Joseph Adolphus McClain
Law School Dean 1950-1956

Joseph McClain was appointed Law School Dean in 1950.  He had already both taught law and served as law school dean at several universities. However he spent most of the decade before he came to Duke working as counsel for railroad companies in the Midwest. 

Under McClain’s leadership the law school made two major accomplishments.  The first, in 1951, was a commitment of $250,000 from the University Trustees towards a new law school building.  The Gothic building on the West Campus quad had become too small.  There was no longer enough room for the law library, which had grown to over 100,000 volumes.  While it would be several more years before the new building was a reality, these funds brought that goal much more within reach.

The second accomplishment was the publication of the first American law school placement bulletin in 1952.  The bulletin listed biographical and educational information and career preferences of members of that year’s graduating class who had not yet secured employment.  It was sent to law firms and other potential legal employers.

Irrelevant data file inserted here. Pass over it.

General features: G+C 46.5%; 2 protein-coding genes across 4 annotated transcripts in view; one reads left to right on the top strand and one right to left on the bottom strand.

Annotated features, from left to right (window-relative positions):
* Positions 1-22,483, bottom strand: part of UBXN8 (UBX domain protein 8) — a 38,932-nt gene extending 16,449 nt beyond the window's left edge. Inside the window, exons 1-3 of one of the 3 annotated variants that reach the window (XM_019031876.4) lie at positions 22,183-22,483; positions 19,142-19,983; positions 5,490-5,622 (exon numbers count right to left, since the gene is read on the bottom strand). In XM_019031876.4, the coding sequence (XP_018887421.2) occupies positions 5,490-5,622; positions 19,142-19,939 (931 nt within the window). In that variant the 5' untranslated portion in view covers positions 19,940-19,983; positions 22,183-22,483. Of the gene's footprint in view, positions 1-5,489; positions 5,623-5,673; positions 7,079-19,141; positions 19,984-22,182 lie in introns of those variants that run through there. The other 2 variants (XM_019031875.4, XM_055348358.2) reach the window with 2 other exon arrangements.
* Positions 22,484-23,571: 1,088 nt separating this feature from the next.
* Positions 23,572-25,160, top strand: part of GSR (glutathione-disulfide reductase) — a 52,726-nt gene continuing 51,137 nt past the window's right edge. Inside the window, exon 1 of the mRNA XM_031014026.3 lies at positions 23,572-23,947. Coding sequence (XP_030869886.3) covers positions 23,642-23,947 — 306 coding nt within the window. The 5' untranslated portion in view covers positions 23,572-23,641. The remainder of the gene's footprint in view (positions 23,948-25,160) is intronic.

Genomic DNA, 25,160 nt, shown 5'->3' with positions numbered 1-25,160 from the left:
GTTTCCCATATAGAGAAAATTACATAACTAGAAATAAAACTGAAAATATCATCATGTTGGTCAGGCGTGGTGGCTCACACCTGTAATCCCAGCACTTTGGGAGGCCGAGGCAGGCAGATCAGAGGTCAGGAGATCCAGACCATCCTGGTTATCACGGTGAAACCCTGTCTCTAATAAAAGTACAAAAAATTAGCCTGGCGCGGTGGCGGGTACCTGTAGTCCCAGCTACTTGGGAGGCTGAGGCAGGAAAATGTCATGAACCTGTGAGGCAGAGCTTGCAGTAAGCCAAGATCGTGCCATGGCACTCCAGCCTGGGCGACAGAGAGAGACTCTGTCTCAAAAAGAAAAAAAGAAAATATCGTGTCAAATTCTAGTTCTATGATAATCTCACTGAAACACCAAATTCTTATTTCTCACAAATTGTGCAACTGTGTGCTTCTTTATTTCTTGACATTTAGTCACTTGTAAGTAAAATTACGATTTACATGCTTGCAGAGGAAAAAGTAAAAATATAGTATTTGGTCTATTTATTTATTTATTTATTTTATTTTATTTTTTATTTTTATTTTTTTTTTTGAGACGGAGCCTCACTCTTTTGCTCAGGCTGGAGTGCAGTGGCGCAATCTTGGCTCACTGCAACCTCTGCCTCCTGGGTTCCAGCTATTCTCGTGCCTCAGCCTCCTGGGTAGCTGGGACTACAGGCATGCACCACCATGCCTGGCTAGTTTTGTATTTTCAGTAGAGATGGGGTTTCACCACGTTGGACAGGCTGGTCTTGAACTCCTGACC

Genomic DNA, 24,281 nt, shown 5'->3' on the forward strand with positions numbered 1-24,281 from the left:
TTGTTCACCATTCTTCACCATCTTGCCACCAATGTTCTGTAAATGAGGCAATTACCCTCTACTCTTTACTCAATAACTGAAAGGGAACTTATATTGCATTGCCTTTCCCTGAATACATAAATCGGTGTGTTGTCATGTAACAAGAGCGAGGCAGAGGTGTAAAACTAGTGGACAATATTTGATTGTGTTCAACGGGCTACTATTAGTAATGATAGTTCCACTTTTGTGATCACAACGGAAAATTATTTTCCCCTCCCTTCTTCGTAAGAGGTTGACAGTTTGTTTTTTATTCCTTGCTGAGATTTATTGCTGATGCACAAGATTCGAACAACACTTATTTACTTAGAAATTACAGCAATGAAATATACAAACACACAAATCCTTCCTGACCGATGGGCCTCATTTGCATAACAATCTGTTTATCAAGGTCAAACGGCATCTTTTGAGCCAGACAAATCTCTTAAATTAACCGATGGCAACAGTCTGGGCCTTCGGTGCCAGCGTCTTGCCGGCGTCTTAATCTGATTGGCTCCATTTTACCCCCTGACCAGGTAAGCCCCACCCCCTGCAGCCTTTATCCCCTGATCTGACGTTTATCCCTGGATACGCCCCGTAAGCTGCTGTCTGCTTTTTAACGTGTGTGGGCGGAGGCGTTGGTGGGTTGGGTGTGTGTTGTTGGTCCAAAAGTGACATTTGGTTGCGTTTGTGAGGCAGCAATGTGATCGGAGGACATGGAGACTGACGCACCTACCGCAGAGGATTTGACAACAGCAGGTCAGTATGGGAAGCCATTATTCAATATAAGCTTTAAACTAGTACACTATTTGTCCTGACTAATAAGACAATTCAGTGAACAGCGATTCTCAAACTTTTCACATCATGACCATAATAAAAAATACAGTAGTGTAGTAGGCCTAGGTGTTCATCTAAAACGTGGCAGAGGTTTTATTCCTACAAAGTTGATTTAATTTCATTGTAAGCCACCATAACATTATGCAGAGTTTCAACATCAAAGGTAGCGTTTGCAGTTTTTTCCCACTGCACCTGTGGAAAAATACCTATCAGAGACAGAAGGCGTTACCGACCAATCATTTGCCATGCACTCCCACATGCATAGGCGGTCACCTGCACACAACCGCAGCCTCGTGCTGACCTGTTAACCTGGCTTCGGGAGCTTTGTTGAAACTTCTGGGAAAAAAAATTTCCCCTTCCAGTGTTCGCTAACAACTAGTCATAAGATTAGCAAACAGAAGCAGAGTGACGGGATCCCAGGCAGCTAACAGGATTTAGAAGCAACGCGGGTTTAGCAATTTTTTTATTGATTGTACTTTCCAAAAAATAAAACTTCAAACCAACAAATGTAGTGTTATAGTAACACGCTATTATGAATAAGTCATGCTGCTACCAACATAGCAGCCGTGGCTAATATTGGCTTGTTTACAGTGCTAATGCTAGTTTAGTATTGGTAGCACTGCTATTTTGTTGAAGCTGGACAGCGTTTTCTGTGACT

McClain had begun his teaching career in law at his alma mater, Mercer University, in 1926 and shortly obtained his first tenure as law school dean there as well.  He was also law school dean at the University of Louisville and Washington University in St. Louis.  From 1942 to 1945 he was vice president and general counsel at the Terminal Railroad Association of St. Louis, and from 1945 to 1950 general counsel at the Wabash Railroad Company. 

McClain resigned in 1956 to return to private practice.  In the 1960s he was elected to a seat in the Florida legislature.


W. Bryan Bolich, Duke Law School, 1868-1968: A Sketch (pdf) [], Duke Law School Alumni Directory 1968-1972

Duke University, School of Law, Bulletin of Duke University School of Law [serial]

Joseph Adolphus McClain
Historic Faculty